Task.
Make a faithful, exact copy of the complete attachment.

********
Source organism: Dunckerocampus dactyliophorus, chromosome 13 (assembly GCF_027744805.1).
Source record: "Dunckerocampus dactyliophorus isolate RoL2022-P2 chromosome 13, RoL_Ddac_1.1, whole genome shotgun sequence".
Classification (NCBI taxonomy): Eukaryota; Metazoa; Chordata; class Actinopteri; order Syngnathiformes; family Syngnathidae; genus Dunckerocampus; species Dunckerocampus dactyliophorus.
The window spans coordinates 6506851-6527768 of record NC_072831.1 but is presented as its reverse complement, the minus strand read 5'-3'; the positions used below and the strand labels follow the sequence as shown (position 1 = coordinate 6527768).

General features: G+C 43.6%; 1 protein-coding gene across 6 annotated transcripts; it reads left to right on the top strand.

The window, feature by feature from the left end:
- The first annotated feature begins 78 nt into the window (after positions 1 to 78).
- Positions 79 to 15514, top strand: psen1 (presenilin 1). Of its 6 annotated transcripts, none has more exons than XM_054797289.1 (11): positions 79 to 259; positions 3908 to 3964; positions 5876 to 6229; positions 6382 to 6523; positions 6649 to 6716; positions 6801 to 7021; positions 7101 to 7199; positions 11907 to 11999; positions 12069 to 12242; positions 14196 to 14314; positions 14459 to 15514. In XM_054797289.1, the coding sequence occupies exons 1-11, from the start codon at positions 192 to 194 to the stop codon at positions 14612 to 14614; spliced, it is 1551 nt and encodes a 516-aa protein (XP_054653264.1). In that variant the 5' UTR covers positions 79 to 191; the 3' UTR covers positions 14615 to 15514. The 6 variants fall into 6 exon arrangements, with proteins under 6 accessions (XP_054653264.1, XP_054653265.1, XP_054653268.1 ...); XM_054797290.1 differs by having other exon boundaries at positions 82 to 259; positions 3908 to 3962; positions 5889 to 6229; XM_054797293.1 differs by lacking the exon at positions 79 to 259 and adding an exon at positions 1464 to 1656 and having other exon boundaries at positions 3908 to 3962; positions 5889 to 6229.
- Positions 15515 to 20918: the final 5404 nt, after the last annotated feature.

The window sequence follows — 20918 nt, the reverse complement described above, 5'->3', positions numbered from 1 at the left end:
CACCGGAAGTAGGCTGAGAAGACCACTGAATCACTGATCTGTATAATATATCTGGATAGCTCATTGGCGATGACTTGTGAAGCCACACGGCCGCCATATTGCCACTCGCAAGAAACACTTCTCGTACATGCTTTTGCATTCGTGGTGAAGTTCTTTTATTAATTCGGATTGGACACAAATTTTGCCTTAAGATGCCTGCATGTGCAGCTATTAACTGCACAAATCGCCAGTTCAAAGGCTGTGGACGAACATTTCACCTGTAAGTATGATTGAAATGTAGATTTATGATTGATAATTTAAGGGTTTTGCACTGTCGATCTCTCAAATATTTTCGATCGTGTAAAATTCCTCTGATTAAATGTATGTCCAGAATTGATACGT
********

Source organism: Dunckerocampus dactyliophorus, chromosome 13 (assembly GCF_027744805.1).
Source record: "Dunckerocampus dactyliophorus isolate RoL2022-P2 chromosome 13, RoL_Ddac_1.1, whole genome shotgun sequence".
Classification (NCBI taxonomy): Eukaryota; Metazoa; Chordata; class Actinopteri; order Syngnathiformes; family Syngnathidae; genus Dunckerocampus; species Dunckerocampus dactyliophorus.
The window spans coordinates 6506851-6527768 of record NC_072831.1 but is presented as its reverse complement, the minus strand read 5'-3'; the positions used below and the strand labels follow the sequence as shown (position 1 = coordinate 6527768).

General features: G+C 43.6%; 1 protein-coding gene across 6 annotated transcripts; it reads left to right on the top strand.

The window, feature by feature from the left end:
- The first annotated feature begins 78 nt into the window (after positions 1 to 78).
- Positions 79 to 15514, top strand: psen1 (presenilin 1). Of its 6 annotated transcripts, none has more exons than XM_054797289.1 (11): positions 79 to 259; positions 3908 to 3964; positions 5876 to 6229; positions 6382 to 6523; positions 6649 to 6716; positions 6801 to 7021; positions 7101 to 7199; positions 11907 to 11999; positions 12069 to 12242; positions 14196 to 14314; positions 14459 to 15514. In XM_054797289.1, the coding sequence occupies exons 1-11, from the start codon at positions 192 to 194 to the stop codon at positions 14612 to 14614; spliced, it is 1551 nt and encodes a 516-aa protein (XP_054653264.1). In that variant the 5' UTR covers positions 79 to 191; the 3' UTR covers positions 14615 to 15514. The 6 variants fall into 6 exon arrangements, with proteins under 6 accessions (XP_054653264.1, XP_054653265.1, XP_054653268.1 ...); XM_054797290.1 differs by having other exon boundaries at positions 82 to 259; positions 3908 to 3962; positions 5889 to 6229; XM_054797293.1 differs by lacking the exon at positions 79 to 259 and adding an exon at positions 1464 to 1656 and having other exon boundaries at positions 3908 to 3962; positions 5889 to 6229.
- Positions 15515 to 20918: the final 5404 nt, after the last annotated feature.

The window sequence follows — 20918 nt, the reverse complement described above, 5'->3', positions numbered from 1 at the left end:
CACCGGAAGTAGGCTGAGAAGACCACTGAATCACTGATCTGTATAATATATCTGGATAGCTCATTGGCGATGACTTGTGAAGCCACACGGCCGCCATATTGCCACTCGCAAGAAACACTTCTCGTACATGCTTTTGCATTCGTGGTGAAGTTCTTTTATTAATTCGGATTGGACACAAATTTTGCCTTAAGATGCCTGCATGTGCAGCTATTAACTGCACAAATCGCCAGTTCAAAGGCTGTGGACGAACATTTCACCTGTAAGTATGATTGAAATGTAGATTTATGATTGATAATTTAAGGGTTTTGCACTGTCGATCTCTCAAATATTTTCGATCGTGTAAAATTCCTCTGATTAAATGTATGTCCAGAATTGATACGT